Mark of Cain

Cain said to Abel his brother, “Let us go out to the field.” And when they were in the field, Cain rose up against his brother Abel, and killed him.
—Genesis 4:8

Cain gets a bad rap: He offered a paltry tithe to God. He killed the first-born child of humanity, making him the world’s first murderer. His name is synonymous with the worst evils. But someone recently made an interesting point: Is Cain really at fault? How would he know that he did anything wrong?

Killing other humans is bad. After the revelation of the Torah and thousands of years of history, we know this. We also know how to avoid killing people. We’ve learned the body’s weaknesses, and God-fearing people abstain from taking advantage of that. But Cain wouldn’t have known any of this. Genesis 4 doesn’t go into detail about how he killed Abel. It simply says he “rose up against his brother.” As I read the text more closely, I find it easy to believe it was an accident.

He had anger issues, certainly. When God rejected his offering, Cain got mad. But God tried to console him, offering a chance of redemption. If only he try harder, he could bring a worthy offering to God like his brother had. Maybe Cain was angry with God, or his brother, or both. Either way, he chose to ignore this divine advice and take out his anger on poor, devout Abel.

He’s definitely punished for his actions. God curses the ground he tills; Cain is forced to wander the earth in exile. This is as much of the story as most of us remember. But in a way… he receives salvation, too. Cain laments his fate, crying out to God that he’ll be murdered in his exile. I’m not sure if he actually repents, but he accepts the punishment. In retrospect, we can look at him and say, “Good, Serves him right.” Luckily, God is not us.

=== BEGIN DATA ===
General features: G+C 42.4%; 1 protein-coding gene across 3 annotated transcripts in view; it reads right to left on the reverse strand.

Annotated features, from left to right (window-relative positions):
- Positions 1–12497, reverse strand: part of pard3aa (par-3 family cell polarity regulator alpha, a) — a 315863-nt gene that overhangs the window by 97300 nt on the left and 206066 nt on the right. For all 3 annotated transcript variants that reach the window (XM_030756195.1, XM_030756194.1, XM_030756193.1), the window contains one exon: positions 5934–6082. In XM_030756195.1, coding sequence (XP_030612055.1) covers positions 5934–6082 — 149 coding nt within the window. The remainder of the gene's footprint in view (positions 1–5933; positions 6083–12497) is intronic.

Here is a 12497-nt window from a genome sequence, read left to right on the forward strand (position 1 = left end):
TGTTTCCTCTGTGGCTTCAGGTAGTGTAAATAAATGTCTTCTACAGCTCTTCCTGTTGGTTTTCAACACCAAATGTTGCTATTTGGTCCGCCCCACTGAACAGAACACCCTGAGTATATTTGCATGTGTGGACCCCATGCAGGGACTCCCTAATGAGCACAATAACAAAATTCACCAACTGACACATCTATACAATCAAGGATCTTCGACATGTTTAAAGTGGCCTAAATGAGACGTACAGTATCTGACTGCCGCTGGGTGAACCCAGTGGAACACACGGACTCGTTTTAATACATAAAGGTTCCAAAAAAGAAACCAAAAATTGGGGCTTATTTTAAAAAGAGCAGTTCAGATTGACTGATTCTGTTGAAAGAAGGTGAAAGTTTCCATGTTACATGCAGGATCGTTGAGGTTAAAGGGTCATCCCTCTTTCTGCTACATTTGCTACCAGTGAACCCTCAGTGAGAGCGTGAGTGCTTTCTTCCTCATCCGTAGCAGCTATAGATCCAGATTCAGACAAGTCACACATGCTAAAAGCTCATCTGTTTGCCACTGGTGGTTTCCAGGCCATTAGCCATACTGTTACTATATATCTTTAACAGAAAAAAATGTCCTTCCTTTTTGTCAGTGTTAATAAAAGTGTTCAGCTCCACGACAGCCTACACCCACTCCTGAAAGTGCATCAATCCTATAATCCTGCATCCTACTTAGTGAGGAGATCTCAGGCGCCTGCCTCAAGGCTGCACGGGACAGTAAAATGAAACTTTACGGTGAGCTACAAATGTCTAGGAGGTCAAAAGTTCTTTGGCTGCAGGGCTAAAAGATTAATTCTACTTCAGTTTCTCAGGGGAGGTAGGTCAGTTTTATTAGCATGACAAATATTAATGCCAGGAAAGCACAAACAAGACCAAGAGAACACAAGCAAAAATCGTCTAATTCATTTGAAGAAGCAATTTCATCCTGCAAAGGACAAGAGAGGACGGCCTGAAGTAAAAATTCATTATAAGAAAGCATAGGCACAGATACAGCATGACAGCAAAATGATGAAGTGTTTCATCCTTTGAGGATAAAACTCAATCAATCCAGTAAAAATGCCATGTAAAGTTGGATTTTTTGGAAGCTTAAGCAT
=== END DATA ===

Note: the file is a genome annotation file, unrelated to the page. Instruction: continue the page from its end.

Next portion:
Then the LORD said to him, “Not so! If any one slays Cain, vengeance shall be taken on him sevenfold.” And the LORD put a mark on Cain, lest any who came upon him should kill him.
—Genesis 4:15

The Mark of Cain has been grossly misinterpreted. It’s often seen as a curse, but it’s anything but. Cain is still exiled, but the mark protects him. It’s a barrier that prevents others from harming him the same way he harmed his brother. Isn’t it great how we can royally screw up but still receive His blessing?

What happens to Cain after that? I don’t know. But God does protect him, because he ends up with a wife and kids in a foreign land. The fate of his line is questionable, and he’s certainly not the father of nations. But he’s not the most evil of all evil: he simply didn’t know. Maybe he punched Abel in the face. Maybe he whacked him with a shovel. We don’t get a lot of details, so it’s easy to peg him as “Murderer: bad.” But Cain acted out in anger, and that anger resulted in death. Had anyone even died yet at that point? Would Cain and Abel even know people could die? He was probably scared out of his wits, but still accepted his punishment—even though it was “greater than he could bear.”

You don’t hear much from him after that, besides a few scattered verses about Abel’s death. Maybe Cain repented and lived a simple life. Maybe the rest of his days were happy. At least, I doubt he ever killed someone again.